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Figure 2: Disruption of myofibril organization during paralysis is reversed by restoring movement in developing skeletal muscle. (A) A factorial ANOVA with age (2-levels: 24 and 42 hpf) and treatment (2-levels: control and treated) was carried out on the ratios of myofibril length to end-to-end measurement. This revealed significant main effect of treatment, F(1, 32) = 77.45, p < 0.001, but no main effect of age, F(1, 32) < 1. There was, however, an age × treatment interaction, F(1, 32) = 13.27, p < 0.01. As is clear from (A), this interaction is characterized by a steeper increase in the ratio for treated individuals at 24 hpf than at 42 hpf. (length: controls n = 6, treated n = 6 and width: controls n = 17, treated n = 36). (B) A factorial ANOVA with age (2-levels: 24 hpf and 42 hpf) and genotype (2-levels: Rr/RR and rr) was carried out on the ratios of myofibril length to end-to-end measurement. This revealed significant main effect of genotype, F(1, 116) = 49.81, p < 0.001, but no main effect of age, F(1, 116) = 3.46, p = 0.07. There was, however, an age × genotype interaction, F(1, 116) = 9.42, p < 0.01. As is clear from (B), this interaction is characterized by a steeper increase in the ratio for homozygous individuals at 24 hpf than at 42 hpf. (length: controls n = 18, treated n = 6, width: controls n = 57, treated n = 23). (C) A factorial ANOVA with age (2-levels: 24 and 42 hpf) and treatment (2-levels: control and treated) was carried out on the width of myofibrils. This revealed significant main effect of treatment, F(1, 129) = 30.06, p < 0.001, and of age, F(1, 129) = 19.08, p < 0.001. There was no age × treatment interaction, F(1, 129) < 1. As is clear from (C), Tricaine-treated embryos showed robust reductions in myofibril width. In addition, older embryos (42 hpf vs. 24 hpf) had wider myofibrils, regardless of Tricaine treatment. (length: Rr/RR n = 5, rr n = 5 and width: Rr/RR n = 10, rr n = 10). (D) A factorial ANOVA with age (2-levels: 24 and 42 hpf) and genotype (2-levels: Rr/RR and rr) was carried out on the width of myofibrils. This revealed significant main effects of genotype, F(1, 478) = 200.06, p < 0.001, and of age, F(1, 116) = 18.76, p < 0.001. There was also an age × genotype interaction, F(1, 478) = 46.79, p < 0.001. As is clear from (D), this interaction is characterized by a steeper increase in the width of myofibrils in homozygous individuals at 24 hpf than at 42 hpf. (length: Rr/RR n = 5, rr n = 5 and width: Rr/RR n = 13, rr n = 13).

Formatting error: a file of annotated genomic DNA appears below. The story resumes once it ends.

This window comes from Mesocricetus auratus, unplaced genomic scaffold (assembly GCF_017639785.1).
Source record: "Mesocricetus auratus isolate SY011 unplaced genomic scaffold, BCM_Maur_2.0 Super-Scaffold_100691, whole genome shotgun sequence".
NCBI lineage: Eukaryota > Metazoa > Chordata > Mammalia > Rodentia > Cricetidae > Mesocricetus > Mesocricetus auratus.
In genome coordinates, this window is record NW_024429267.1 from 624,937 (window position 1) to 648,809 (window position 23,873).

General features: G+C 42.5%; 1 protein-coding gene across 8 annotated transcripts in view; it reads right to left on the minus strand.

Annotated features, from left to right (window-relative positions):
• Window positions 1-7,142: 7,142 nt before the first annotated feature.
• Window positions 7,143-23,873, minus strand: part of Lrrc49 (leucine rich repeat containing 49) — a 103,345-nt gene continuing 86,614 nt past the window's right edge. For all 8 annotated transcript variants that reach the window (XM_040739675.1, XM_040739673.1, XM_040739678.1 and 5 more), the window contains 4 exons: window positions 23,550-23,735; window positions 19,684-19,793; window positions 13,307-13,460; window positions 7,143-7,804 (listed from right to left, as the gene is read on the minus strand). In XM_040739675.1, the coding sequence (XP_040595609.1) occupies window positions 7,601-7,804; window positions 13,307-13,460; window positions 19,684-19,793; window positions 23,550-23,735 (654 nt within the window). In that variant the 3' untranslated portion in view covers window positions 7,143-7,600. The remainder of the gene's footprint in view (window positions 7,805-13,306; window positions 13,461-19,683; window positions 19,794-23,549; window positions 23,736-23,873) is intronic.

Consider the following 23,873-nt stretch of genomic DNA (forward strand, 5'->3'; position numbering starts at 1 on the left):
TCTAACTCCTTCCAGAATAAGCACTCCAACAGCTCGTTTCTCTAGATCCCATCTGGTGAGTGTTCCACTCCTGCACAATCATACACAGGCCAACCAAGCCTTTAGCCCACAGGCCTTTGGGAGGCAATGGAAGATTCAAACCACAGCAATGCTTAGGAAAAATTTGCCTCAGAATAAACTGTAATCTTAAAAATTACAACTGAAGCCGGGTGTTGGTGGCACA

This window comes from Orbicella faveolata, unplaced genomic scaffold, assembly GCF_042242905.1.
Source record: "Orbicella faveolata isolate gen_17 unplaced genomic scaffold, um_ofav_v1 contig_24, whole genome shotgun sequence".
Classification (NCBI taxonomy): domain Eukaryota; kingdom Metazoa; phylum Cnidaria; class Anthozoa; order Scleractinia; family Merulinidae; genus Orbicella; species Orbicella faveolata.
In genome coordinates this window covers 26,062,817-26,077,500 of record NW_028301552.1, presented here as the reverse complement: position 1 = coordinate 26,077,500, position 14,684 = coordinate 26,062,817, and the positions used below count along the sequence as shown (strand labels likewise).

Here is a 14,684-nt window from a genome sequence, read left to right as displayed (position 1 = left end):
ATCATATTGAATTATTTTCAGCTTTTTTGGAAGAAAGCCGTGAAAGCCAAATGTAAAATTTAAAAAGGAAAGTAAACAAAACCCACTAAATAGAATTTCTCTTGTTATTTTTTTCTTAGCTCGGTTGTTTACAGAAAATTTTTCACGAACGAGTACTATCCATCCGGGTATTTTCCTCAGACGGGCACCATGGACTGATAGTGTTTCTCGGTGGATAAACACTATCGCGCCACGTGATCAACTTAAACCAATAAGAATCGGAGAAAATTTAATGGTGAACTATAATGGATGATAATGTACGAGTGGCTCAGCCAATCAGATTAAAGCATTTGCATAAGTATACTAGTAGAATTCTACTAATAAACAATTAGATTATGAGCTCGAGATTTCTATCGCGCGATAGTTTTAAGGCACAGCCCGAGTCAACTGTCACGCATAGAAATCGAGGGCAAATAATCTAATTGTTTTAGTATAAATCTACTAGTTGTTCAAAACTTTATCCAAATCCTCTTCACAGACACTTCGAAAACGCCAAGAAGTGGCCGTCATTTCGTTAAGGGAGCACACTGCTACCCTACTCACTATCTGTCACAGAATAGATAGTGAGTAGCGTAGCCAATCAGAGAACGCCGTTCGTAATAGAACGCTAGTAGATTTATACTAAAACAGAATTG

Mentions: The effect of paralysis on myofibril length and end-end length (as shown in Table 1, data used to calculate index for straightness) and width was assessed in Tricaine treated (17–24 hpf) embryos at 24 hpf and after recovery of movement at 42 hpf. Results showed that early paralysis (between 17 and 24 hpf) does affect both the myofibril length/end-end ratio and the width, whereas these measurements showed a recovery close to control values by 42 hpf [Figures 2A,C, factorial ANOVA with age (2-levels: 24 and 42 hpf) and treatment (2-levels: control and treated)]. Similar results were observed in relaxed immotile mutant [Figures 2B,D, factorial ANOVA with age (2-levels: 24 and 42 hpf) and treatment (2-levels: control siblings (RR/Rr) and relaxed immotile mutants (rr)]. In conclusion, the initial contractile events prior to 24 hpf are important in driving the early structural organization of the myofibrils. However, as recovery can occur independently of contraction by 42 hpf movement does not seem as critical for the organization of myofibril structure (myofibril length/end-end ratio and the width) during this later stage.